1155 was a proposal by the videogame/blockchain company Enjin to tokenize “gaming skins” and “commoditized items.” This is in contrast to the 721 standard that focuses on collectibles and one-offs.
So, what’s the point? Think about the company that proposed the contract- they are a gaming company. They focus on both ERC20 fungibles and ERC721 non-fungibles. If they spend so much time creating content that is based on both contracts, why not just create a contract that combines both and optimizes for that kind of mixed-use environment?
1155 allows entities to send batched NFT’s in a single transaction, which has allowed many developers to reduce their gas costs tremendously. This one dev, Philippe Castonguay, was able to save 80-90% on gas by using an 1155 method called Balance Packing. This reduces on-chain smart contract clutter by having one contract to manage multiple token types.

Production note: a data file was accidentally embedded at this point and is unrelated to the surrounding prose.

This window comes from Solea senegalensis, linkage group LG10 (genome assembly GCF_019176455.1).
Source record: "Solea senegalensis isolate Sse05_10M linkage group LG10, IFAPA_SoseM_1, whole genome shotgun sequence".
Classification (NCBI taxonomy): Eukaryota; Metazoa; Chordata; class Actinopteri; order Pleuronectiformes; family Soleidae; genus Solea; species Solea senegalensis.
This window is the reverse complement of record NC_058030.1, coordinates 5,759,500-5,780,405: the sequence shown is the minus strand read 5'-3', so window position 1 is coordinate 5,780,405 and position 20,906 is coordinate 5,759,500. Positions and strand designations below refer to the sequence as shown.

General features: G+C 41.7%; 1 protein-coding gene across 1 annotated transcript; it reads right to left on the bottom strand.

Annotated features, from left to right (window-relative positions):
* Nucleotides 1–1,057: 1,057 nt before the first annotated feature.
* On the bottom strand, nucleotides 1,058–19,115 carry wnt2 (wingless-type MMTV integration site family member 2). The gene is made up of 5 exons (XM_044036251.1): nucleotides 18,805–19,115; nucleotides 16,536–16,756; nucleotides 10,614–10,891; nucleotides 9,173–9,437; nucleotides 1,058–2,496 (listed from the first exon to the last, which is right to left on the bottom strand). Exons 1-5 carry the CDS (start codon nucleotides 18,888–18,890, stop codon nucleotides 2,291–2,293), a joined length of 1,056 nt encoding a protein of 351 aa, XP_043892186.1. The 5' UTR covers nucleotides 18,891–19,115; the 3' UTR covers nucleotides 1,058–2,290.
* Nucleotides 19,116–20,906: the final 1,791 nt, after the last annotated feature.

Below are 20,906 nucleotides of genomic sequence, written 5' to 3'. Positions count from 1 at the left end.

With the early internet, there was a war to figure out the winning protocol for data transfer across servers (TCP/IP). With the adoption of a single protocol, machines were able to communicate with new interfaces without having to conform to that machine's specific communication format. The same exists in the EVM- with different standardized norms, friction is reduced. With 1155, it further reduces the friction by allowing devs to not even think about what kind of token to deploy- just stick with 1155!